06/30/2015 09:23 am ET Updated Jun 30, 2016

What To Make of Terror in the Holy Month of Ramadan

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Two recent deadly attacks -- one in Kuwait and one in Tunisia -- were claimed by ISIS, although whether or not ISIS really orchestrated them is unconfirmed.

Even if links are made to ISIS in both cases, it does not necessarily mean there is a strategy behind it. ISIS's brand allows individuals to capitalize on the fear associated with it and further their own means.

The question of timing has also been posed. ISIS spokesman Abu Muhammad Al-Adnani recently urged jihadists to scale up their attacks during the on-going holy month of Ramadan. ISIS declared their caliphate on the first day of Ramadan last year. The timing is also significant for the shock-factor alone. Many Muslims have taken to social media to express their horror that ISIS is trying to portray Ramadan as a month for jihadist attacks, when it is traditionally a month of celebrating peace.

If, as their online supporters are implying, ISIS is found to be behind these attacks, it will fit a worrying pattern of terrorism that is both globalized and improvised. Individuals with loose connections to jihadists can execute their own attacks under the ISIS brand, while ISIS welcomes these as a show of expansion.

"Individuals with loose connections to jihadists can execute their own attacks under the ISIS brand, while ISIS welcomes these as a show of expansion."

ISIS's leadership remains focused on building up their so-called "state" in Iraq and Syria, and so at this stage, they are depending on international affiliates to transport their sinister ideological agenda. However, should their state collapse, as it eventually must, we may see their efforts globalized even further, as they atomize their efforts, and, likely, hit back at those they perceive as responsible for their failure.

ISIS, unlike the other jihadist organizations, has largely implemented its long-term objective of building a state. It is in fierce contention for territory against the Iraqi government and the Western coalition of opposition. In reality, ISIS is losing large swathes of land rapidly, but according to the narratives they aim to project, they are thriving -- even introducing their own form of currency.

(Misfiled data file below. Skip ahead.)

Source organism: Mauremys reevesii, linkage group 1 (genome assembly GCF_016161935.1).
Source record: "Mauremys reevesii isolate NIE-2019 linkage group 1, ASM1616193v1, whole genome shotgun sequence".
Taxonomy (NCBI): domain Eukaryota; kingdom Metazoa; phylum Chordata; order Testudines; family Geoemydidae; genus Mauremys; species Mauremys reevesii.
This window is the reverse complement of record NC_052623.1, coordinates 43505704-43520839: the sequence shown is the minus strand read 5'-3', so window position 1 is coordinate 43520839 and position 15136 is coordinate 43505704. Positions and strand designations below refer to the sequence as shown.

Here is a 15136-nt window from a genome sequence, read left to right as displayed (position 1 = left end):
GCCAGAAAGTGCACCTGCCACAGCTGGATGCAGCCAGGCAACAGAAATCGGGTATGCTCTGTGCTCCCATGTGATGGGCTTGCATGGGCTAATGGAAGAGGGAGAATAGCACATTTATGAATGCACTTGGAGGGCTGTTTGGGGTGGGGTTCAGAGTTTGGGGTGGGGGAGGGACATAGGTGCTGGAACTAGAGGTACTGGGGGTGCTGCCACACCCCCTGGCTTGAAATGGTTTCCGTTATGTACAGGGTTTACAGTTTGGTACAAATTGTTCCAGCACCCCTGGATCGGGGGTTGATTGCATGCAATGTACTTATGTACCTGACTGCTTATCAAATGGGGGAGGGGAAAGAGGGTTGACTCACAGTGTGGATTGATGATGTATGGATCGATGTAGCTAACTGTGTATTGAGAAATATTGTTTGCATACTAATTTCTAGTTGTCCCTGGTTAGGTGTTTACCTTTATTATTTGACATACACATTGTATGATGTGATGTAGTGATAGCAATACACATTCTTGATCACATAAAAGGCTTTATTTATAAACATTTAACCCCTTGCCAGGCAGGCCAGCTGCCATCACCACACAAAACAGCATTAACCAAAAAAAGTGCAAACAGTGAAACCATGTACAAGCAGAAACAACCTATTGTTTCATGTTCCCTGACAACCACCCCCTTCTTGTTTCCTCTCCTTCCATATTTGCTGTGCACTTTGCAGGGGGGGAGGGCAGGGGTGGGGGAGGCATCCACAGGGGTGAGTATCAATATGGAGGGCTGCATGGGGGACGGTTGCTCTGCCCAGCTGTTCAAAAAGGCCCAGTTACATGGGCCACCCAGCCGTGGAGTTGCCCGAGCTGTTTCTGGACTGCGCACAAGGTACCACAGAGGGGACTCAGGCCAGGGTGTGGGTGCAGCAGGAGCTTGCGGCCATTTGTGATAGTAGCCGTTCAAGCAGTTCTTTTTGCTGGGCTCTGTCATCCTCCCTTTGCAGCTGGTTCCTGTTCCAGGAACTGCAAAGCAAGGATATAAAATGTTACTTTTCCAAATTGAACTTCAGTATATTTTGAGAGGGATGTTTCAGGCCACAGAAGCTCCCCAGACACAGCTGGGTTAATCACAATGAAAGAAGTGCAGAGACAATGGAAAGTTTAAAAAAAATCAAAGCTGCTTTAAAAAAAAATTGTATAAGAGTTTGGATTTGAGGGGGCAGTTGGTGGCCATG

Therein lies the reason ISIS may ideologically engineer or claim terrorist acts abroad in countries such as Kuwait and Tunisia: they thrive from the publicity these attacks garner. These attacks will do nothing but emphasize the narratives of which they project -- that they are an omnipotent presence that can strike at will.

"There's a fine line between giving terrorists the attention they thrive on and countering them."

In the past, these attacks have been conducted by "home-grown" radicals, and thus no financial or operational costs are required of the group that inspires them. It is important to note that ISIS's religious-rational framework means that no target is insignificant, nor too small. Westerners, Shia Muslims and even statues are fair game in exercising their devotion to their violent, sectarian ideology. Therefore attacks like these are a win-win situation for ISIS: they garner much-needed publicity, and they invoke mass fear with no skin off the group's back.

Terrorists thrive on attention. There's a fine line between giving them that attention and countering them. More than ever, it is necessary to reject ideologies that terrorists can use to their advantage. We must explicitly, and unitedly, say that we will not compromise human rights for ideological doctrines which have no place in a tolerant society.

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